Federal and state officials celebrate bat week

Animals

Courtesy: Michigan Department of Natural Resources

Bats first appeared on Earth 50 million years ago, and today, there are more than 1,300 species worldwide and 47 in the United States.

Every year at the end of October, the United States Department of the Interior celebrates Bat Week to highlight the role of bats in nature and all these little creatures do for us.

Over 300 species of fruit depend on bats for pollination. Bats help spread seeds for nuts and figs as well as cacao, which is the main ingredient in chocolate. Check out nine of the coolest bat species in the United States.

Michigan bats feed on a variety of moths, flies, beetles and other insects. When feeding under normal conditions they can capture 600 to 1,000 mosquito-sized insects per hour, according to the Michigan Department of Natural Resources. Check out 13 awesome facts about bats.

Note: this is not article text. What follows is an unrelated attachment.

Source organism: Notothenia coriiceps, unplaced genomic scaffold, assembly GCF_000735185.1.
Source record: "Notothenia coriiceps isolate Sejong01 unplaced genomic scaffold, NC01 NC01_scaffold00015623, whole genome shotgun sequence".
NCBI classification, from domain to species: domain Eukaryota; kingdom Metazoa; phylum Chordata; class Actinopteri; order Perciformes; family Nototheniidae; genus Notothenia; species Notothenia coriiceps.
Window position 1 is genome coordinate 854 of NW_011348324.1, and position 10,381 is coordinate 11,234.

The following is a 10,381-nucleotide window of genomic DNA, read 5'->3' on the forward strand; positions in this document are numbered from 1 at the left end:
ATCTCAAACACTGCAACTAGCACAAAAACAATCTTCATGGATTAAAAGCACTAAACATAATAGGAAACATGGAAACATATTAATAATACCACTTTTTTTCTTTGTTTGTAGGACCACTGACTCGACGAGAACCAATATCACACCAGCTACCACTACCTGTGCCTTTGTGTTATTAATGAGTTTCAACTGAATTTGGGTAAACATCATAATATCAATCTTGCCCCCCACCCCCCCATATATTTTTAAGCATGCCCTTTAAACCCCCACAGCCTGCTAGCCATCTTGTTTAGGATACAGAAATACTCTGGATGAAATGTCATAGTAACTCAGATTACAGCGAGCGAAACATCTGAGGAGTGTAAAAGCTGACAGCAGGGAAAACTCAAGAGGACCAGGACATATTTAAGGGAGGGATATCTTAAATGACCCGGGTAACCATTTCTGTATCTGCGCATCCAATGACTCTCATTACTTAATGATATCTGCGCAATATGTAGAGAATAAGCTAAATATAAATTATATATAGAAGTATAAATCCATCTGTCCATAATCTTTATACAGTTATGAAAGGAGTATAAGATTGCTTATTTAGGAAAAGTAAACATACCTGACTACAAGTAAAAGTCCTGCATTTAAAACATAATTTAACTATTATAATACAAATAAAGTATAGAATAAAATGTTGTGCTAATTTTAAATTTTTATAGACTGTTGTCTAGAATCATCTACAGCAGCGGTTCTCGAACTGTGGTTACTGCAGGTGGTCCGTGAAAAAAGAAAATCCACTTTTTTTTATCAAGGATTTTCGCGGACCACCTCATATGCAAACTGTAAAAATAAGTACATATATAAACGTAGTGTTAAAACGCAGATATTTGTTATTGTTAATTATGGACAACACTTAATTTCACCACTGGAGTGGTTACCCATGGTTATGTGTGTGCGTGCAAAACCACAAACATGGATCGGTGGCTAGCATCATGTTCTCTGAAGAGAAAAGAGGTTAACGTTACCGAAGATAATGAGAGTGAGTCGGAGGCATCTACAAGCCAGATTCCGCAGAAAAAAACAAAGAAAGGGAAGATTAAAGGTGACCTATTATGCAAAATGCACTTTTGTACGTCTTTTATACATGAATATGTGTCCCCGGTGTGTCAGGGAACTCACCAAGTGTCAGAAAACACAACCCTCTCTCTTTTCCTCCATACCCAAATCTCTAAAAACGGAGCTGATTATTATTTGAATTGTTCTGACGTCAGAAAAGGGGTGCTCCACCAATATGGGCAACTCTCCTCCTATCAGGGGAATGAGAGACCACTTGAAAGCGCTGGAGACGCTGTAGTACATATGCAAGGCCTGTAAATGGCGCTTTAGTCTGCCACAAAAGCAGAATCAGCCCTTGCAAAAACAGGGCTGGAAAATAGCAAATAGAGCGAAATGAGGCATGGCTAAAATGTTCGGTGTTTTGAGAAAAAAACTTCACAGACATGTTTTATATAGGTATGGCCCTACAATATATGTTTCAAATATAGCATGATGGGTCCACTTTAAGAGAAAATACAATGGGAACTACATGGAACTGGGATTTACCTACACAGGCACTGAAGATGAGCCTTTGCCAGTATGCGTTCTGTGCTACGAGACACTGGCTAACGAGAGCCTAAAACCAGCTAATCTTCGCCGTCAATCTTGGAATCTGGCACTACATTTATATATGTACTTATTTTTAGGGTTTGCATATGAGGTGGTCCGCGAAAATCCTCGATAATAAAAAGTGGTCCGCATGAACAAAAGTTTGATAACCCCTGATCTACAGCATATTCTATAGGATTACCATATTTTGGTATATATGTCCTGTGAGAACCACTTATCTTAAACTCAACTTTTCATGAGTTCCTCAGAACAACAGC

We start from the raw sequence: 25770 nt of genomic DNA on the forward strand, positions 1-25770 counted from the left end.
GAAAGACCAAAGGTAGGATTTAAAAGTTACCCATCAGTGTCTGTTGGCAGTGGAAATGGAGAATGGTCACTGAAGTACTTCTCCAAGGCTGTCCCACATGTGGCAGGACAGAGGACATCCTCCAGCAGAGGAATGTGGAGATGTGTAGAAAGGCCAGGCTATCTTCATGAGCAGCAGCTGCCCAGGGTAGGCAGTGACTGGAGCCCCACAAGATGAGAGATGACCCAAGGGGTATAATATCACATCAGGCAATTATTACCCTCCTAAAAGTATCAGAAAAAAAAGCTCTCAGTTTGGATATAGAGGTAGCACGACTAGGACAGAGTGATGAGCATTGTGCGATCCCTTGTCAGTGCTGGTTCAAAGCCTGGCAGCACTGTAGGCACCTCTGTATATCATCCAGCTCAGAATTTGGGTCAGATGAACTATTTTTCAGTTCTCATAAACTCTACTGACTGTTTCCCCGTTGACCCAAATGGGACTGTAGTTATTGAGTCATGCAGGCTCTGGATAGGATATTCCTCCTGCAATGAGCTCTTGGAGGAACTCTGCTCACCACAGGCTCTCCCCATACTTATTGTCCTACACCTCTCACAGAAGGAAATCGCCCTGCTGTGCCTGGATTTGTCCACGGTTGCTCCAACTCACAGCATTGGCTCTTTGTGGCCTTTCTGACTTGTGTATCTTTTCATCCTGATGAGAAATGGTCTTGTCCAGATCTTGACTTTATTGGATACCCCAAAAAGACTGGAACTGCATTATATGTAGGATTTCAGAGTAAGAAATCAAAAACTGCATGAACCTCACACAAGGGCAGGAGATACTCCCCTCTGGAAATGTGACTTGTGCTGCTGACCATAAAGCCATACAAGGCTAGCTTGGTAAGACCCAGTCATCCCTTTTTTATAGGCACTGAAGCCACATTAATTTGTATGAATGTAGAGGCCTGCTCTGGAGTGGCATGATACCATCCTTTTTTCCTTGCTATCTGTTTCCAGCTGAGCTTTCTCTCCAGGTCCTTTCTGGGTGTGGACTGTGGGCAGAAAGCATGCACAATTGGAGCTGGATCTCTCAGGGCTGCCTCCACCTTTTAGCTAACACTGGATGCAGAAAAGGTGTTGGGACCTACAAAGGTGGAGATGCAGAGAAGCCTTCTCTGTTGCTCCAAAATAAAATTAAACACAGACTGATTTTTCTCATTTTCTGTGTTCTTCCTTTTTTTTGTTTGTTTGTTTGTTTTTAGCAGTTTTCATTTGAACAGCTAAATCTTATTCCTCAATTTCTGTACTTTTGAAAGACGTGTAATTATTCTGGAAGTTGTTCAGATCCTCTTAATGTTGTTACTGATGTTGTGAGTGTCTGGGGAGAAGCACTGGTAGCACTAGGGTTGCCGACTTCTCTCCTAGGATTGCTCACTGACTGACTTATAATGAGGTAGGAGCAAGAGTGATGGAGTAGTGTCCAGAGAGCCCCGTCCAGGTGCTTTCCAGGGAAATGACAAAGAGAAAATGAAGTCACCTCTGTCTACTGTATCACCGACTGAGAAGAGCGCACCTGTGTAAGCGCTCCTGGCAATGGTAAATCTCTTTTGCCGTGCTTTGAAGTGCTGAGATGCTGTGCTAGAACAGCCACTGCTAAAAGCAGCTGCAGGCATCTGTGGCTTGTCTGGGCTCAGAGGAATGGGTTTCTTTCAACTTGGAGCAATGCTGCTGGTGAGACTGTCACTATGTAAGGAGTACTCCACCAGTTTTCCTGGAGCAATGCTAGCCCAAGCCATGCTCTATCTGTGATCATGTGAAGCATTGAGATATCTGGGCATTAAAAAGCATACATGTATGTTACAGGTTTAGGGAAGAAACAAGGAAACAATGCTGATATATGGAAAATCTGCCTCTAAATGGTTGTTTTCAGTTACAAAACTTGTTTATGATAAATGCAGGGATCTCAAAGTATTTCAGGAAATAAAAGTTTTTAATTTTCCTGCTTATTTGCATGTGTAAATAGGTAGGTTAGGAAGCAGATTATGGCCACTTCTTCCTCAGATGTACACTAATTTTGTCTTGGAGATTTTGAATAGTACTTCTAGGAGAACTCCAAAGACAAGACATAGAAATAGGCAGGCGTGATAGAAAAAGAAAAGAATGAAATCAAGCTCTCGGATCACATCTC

Bats are the only mammals that are able to fly. The wing of a bat, which is totally different then that of birds or insects, is formed from skin stretched over long, thin fingers that encompass the hind legs and often the tail.

In 2014, white-nose syndrome, a deadly disease affecting North American bats, was confirmed in Michigan. Infected bats prematurely awaken from hibernation, rapidly deplete their fat reserves and are unable to survive the winter.

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